George W. Bush photo

Remarks on the Situation in Georgia

August 15, 2008

Good morning. I've just received an update from my national security team on the situation in Georgia. Secretary of State Condoleezza Rice is in Tbilisi. She's conferring with President Saakashvili and expressing America's wholehearted support for Georgia's democracy.

She will be traveling to Crawford, where I will meet her, and she will bring me up to date on what she has seen and what she heard in Georgia as well as in Paris— I mean, in France; she did not go to Paris. Secretary of Defense Gates will keep me briefed on the humanitarian assistance to the people of Georgia. We're working closely with our partners in Europe and other members of the G-7 to bring a resolution to this crisis.

The United States and our allies stand with the people of Georgia and their democratically elected Government. Georgia's sovereignty and territorial integrity must be respected. Moscow must honor its commitment to withdraw its invading forces from all Georgian territory.

Some Americans listening today may wonder why events taking place in a small country halfway around the world matter to the United States. In the years since it's gained independence after the Soviet Union's collapse, Georgia's become a courageous democracy. Its people are making the tough choices that are required of free societies. Since the Rose Revolution in 2003, the Georgian people have held free elections, opened up their economy, and built the foundations of a successful democracy.

Georgia has sent troops to Afghanistan and Iraq to help others achieve the liberty that they struggled so hard to attain. To further strengthen their democracy, Georgia has sought to join the free institutions of the West. The people of Georgia have cast their lot with the free world, and we will not cast them aside.

Georgia's emergence as a young democracy has been part of an inspiring and hopeful new chapter in Europe's history. Europe has moved beyond the world wars that killed millions of people and the cold war that divided its citizens between two superpowers. Every administration since the end of the cold war has worked with European partners to extend the reach of liberty and prosperity. And now, for the first time in memory, Europe is becoming a continent that is whole, free, and at peace.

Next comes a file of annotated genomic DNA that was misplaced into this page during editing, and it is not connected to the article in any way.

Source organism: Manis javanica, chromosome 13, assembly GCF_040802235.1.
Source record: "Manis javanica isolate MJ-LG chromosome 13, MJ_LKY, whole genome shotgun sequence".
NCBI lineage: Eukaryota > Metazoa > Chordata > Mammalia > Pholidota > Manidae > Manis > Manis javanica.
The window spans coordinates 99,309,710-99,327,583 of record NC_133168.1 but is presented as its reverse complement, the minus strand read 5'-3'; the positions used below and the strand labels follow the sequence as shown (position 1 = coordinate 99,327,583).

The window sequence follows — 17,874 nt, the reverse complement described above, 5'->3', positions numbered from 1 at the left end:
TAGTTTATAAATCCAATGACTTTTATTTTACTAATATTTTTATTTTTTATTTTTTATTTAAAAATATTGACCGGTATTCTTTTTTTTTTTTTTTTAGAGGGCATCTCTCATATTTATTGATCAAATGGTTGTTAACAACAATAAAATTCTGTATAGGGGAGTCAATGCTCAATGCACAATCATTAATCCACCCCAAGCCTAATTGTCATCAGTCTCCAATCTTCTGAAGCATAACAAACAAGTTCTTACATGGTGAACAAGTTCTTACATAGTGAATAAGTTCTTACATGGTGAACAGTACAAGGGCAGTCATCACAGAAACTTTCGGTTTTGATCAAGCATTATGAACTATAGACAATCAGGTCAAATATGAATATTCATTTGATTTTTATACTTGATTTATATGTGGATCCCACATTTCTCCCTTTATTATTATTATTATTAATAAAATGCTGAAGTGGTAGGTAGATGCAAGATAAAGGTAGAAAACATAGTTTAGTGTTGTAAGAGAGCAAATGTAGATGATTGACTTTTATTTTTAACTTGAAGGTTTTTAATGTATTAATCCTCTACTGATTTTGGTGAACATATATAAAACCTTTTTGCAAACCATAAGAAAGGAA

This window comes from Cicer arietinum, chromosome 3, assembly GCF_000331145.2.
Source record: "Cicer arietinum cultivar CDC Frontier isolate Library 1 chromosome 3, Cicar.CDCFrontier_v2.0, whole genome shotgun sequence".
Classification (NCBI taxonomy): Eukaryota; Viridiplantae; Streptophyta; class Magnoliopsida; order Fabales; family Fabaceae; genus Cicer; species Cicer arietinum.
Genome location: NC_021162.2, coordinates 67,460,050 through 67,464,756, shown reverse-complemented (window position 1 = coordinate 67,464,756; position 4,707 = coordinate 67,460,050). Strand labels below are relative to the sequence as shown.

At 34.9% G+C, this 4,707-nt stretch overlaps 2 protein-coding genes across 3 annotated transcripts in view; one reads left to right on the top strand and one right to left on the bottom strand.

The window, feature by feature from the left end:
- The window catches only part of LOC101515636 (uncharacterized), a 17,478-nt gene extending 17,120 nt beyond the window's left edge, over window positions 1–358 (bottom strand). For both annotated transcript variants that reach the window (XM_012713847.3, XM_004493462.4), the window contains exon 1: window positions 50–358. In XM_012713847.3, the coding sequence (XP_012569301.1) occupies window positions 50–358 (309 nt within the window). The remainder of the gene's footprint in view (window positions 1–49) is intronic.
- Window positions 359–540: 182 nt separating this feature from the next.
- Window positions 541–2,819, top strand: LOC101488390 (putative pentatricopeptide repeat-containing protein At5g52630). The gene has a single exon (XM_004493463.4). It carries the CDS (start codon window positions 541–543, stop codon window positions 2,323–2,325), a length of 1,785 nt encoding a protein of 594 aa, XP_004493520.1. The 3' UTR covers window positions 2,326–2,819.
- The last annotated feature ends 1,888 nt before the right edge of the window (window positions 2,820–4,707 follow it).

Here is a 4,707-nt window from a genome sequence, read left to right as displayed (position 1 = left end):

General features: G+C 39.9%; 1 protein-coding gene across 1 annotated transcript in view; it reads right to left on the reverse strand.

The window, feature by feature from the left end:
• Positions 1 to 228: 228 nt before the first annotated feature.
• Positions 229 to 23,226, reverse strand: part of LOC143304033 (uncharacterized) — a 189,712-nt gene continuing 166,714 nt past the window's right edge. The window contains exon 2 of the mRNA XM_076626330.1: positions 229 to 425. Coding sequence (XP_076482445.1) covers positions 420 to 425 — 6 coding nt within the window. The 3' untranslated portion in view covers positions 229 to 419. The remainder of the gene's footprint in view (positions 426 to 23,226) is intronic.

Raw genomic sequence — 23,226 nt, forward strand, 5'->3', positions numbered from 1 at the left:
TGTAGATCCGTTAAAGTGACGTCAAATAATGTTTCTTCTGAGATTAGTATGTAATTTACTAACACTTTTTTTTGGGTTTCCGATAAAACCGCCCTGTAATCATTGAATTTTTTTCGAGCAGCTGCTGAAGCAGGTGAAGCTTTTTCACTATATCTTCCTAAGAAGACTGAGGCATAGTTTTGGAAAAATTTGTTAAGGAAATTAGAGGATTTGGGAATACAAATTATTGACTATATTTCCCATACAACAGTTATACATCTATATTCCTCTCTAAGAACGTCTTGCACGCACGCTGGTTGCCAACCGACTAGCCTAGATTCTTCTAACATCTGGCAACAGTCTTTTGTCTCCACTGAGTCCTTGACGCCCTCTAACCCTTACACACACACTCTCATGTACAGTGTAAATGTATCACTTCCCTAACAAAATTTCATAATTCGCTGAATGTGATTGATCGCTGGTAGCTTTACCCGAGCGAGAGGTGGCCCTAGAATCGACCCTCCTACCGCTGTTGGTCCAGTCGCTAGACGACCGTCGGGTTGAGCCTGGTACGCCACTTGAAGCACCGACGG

Unfortunately, Russia has tended to view the expansion of freedom and democracy as a threat to its interests. The opposite is true. Free and prosperous societies on Russia's borders will advance Russia's interests by serving as sources of stability and economic opportunity.

We hope Russia's leaders will recognize that a future of cooperation and peace will benefit all parties. The cold war is over. The days of satellite states and spheres of influence are behind us. A contentious relationship with Russia is not in America's interest, and a contentious relationship with America is not in Russia's interest.

With its actions in recent days, Russia has damaged its credibility and its relations with the nations of the free world. Bullying and intimidation are not acceptable ways to conduct foreign policy in the 21st century. Only Russia can decide whether it will now put itself back on the path of responsible nations or continue to pursue a policy that promises only confrontation and isolation. To begin to repair its relations with the United States and Europe and other nations and to begin restoring its place in the world, Russia must respect the freedom of its neighbors.

Thank you.

NOTE: The President spoke at 8:13 a.m. in the Rose Garden at the White House. In his remarks, he referred to President Mikheil Saakashvili of Georgia. The Office of the Press Secretary also released a Spanish language transcript of these remarks.

George W. Bush, Remarks on the Situation in Georgia Online by Gerhard Peters and John T. Woolley, The American Presidency Project

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